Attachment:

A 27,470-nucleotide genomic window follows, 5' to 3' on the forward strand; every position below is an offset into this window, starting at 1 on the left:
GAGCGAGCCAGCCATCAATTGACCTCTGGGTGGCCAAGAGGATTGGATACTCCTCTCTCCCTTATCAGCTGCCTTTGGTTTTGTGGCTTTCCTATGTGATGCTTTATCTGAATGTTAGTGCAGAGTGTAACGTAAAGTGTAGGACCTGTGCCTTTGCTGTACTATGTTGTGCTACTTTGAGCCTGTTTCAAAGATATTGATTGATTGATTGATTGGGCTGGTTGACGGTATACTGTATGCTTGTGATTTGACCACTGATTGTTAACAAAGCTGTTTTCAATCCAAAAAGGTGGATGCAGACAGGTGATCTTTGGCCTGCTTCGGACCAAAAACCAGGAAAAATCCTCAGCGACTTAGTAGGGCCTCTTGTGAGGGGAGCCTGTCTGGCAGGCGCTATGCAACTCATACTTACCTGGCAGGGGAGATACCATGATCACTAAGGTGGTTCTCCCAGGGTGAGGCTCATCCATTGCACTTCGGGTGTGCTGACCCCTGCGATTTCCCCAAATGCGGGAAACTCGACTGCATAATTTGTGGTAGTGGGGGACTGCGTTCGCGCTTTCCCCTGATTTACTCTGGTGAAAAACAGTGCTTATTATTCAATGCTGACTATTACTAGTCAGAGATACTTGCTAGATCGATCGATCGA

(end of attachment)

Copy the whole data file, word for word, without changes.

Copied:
A 27,470-nucleotide genomic window follows, 5' to 3' on the forward strand; every position below is an offset into this window, starting at 1 on the left:
GAGCGAGCCAGCCATCAATTGACCTCTGGGTGGCCAAGAGGATTGGATACTCCTCTCTCCCTTATCAGCTGCCTTTGGTTTTGTGGCTTTCCTATGTGATGCTTTATCTGAATGTTAGTGCAGAGTGTAACGTAAAGTGTAGGACCTGTGCCTTTGCTGTACTATGTTGTGCTACTTTGAGCCTGTTTCAAAGATATTGATTGATTGATTGATTGGGCTGGTTGACGGTATACTGTATGCTTGTGATTTGACCACTGATTGTTAACAAAGCTGTTTTCAATCCAAAAAGGTGGATGCAGACAGGTGATCTTTGGCCTGCTTCGGACCAAAAACCAGGAAAAATCCTCAGCGACTTAGTAGGGCCTCTTGTGAGGGGAGCCTGTCTGGCAGGCGCTATGCAACTCATACTTACCTGGCAGGGGAGATACCATGATCACTAAGGTGGTTCTCCCAGGGTGAGGCTCATCCATTGCACTTCGGGTGTGCTGACCCCTGCGATTTCCCCAAATGCGGGAAACTCGACTGCATAATTTGTGGTAGTGGGGGACTGCGTTCGCGCTTTCCCCTGATTTACTCTGGTGAAAAACAGTGCTTATTATTCAATGCTGACTATTACTAGTCAGAGATACTTGCTAGATCGATCGATCGA